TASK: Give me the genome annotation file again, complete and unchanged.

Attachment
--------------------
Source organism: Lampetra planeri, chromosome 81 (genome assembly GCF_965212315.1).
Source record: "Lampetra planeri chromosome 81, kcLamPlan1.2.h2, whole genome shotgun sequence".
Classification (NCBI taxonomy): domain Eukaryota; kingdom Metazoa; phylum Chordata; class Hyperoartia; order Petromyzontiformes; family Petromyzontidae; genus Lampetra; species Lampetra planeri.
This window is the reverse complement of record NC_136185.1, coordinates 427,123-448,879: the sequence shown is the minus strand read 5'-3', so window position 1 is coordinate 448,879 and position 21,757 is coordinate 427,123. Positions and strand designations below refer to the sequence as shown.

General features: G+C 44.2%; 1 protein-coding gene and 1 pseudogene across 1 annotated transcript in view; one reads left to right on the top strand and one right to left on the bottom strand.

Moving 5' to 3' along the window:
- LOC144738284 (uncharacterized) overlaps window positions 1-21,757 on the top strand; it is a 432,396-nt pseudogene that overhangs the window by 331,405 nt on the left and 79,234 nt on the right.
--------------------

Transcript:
Source organism: Lampetra planeri, chromosome 81 (genome assembly GCF_965212315.1).
Source record: "Lampetra planeri chromosome 81, kcLamPlan1.2.h2, whole genome shotgun sequence".
Classification (NCBI taxonomy): domain Eukaryota; kingdom Metazoa; phylum Chordata; class Hyperoartia; order Petromyzontiformes; family Petromyzontidae; genus Lampetra; species Lampetra planeri.
This window is the reverse complement of record NC_136185.1, coordinates 427,123-448,879: the sequence shown is the minus strand read 5'-3', so window position 1 is coordinate 448,879 and position 21,757 is coordinate 427,123. Positions and strand designations below refer to the sequence as shown.

General features: G+C 44.2%; 1 protein-coding gene and 1 pseudogene across 1 annotated transcript in view; one reads left to right on the top strand and one right to left on the bottom strand.

Moving 5' to 3' along the window:
- LOC144738284 (uncharacterized) overlaps window positions 1-21,757 on the top strand; it is a 432,396-nt pseudogene that overhangs the window by 331,405 nt on the left and 79,234 nt on the right.